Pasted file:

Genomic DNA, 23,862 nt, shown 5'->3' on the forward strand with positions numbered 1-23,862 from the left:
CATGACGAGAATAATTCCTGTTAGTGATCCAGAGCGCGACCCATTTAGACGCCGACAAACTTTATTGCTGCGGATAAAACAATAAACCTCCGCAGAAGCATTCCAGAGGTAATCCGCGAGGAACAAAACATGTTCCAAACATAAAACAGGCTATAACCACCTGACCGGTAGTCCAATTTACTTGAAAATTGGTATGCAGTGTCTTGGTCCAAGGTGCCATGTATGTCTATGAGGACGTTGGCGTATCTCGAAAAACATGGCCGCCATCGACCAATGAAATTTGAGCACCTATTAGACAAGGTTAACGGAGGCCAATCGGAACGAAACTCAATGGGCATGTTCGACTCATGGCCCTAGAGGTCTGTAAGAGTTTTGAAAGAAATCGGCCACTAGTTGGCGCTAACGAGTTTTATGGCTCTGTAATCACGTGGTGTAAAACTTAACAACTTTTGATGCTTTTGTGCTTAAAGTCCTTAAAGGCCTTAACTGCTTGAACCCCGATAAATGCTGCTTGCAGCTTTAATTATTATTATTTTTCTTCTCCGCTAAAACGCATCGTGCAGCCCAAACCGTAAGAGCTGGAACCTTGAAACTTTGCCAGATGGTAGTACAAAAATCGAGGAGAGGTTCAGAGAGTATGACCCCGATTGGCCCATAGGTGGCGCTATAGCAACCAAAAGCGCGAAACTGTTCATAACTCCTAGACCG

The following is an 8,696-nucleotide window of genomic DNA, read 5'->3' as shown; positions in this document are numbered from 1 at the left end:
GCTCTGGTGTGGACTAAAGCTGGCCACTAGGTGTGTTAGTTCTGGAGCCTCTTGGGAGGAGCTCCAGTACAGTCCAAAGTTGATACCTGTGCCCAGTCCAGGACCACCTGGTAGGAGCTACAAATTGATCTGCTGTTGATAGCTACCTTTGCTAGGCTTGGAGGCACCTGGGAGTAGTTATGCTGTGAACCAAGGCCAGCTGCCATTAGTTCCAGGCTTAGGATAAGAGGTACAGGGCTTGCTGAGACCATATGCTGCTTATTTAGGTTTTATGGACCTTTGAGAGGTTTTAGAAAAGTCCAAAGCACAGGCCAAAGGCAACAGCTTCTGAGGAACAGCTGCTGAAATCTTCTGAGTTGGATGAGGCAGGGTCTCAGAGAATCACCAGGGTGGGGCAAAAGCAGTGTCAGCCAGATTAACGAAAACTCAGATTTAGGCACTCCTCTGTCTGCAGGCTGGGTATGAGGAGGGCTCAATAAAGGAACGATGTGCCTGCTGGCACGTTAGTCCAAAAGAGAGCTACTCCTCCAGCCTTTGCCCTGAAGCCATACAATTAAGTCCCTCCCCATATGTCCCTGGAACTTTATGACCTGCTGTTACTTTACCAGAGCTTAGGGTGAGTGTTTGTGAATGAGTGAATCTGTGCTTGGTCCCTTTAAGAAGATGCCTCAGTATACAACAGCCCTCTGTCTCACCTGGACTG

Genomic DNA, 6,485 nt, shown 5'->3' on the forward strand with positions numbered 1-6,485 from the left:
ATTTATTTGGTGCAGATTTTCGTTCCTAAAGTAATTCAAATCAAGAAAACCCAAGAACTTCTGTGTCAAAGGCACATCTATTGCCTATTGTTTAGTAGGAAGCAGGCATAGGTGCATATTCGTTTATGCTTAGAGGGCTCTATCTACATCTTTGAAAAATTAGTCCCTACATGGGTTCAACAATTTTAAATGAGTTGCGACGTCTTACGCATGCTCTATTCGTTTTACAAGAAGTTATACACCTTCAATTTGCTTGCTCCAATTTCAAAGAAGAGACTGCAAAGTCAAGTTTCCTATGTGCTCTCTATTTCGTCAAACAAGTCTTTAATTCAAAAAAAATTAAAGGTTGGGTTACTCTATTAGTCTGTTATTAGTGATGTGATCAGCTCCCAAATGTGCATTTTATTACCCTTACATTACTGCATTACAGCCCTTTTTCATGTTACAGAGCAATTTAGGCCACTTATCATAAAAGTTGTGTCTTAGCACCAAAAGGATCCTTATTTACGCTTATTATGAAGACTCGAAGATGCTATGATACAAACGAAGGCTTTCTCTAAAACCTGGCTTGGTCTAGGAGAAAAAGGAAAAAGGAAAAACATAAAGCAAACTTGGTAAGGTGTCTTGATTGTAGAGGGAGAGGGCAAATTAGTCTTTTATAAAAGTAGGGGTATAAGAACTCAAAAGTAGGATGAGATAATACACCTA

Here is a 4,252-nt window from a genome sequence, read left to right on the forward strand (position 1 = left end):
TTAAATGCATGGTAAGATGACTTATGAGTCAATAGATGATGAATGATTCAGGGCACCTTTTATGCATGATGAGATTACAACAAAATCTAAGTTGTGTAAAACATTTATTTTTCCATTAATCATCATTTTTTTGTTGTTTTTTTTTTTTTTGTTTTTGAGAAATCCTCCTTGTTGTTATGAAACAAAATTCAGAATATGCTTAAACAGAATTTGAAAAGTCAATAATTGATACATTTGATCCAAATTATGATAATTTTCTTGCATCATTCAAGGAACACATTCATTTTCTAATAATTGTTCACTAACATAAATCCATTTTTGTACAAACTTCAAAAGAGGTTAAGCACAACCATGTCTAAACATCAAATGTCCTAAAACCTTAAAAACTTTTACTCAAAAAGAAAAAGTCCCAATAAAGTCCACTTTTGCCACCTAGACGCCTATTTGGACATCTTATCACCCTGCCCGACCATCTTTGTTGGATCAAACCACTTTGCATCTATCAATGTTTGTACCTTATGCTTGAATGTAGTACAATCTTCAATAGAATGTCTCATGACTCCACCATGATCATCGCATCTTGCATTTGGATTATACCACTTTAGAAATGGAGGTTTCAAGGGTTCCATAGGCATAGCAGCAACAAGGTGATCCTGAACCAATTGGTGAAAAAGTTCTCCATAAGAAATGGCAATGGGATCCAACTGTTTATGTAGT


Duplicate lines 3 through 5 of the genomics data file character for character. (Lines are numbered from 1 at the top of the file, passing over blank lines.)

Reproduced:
The following is an 8,696-nucleotide window of genomic DNA, read 5'->3' as shown; positions in this document are numbered from 1 at the left end:
GCTCTGGTGTGGACTAAAGCTGGCCACTAGGTGTGTTAGTTCTGGAGCCTCTTGGGAGGAGCTCCAGTACAGTCCAAAGTTGATACCTGTGCCCAGTCCAGGACCACCTGGTAGGAGCTACAAATTGATCTGCTGTTGATAGCTACCTTTGCTAGGCTTGGAGGCACCTGGGAGTAGTTATGCTGTGAACCAAGGCCAGCTGCCATTAGTTCCAGGCTTAGGATAAGAGGTACAGGGCTTGCTGAGACCATATGCTGCTTATTTAGGTTTTATGGACCTTTGAGAGGTTTTAGAAAAGTCCAAAGCACAGGCCAAAGGCAACAGCTTCTGAGGAACAGCTGCTGAAATCTTCTGAGTTGGATGAGGCAGGGTCTCAGAGAATCACCAGGGTGGGGCAAAAGCAGTGTCAGCCAGATTAACGAAAACTCAGATTTAGGCACTCCTCTGTCTGCAGGCTGGGTATGAGGAGGGCTCAATAAAGGAACGATGTGCCTGCTGGCACGTTAGTCCAAAAGAGAGCTACTCCTCCAGCCTTTGCCCTGAAGCCATACAATTAAGTCCCTCCCCATATGTCCCTGGAACTTTATGACCTGCTGTTACTTTACCAGAGCTTAGGGTGAGTGTTTGTGAATGAGTGAATCTGTGCTTGGTCCCTTTAAGAAGATGCCTCAGTATACAACAGCCCTCTGTCTCACCTGGACTG

Genomic DNA, 6,485 nt, shown 5'->3' on the forward strand with positions numbered 1-6,485 from the left: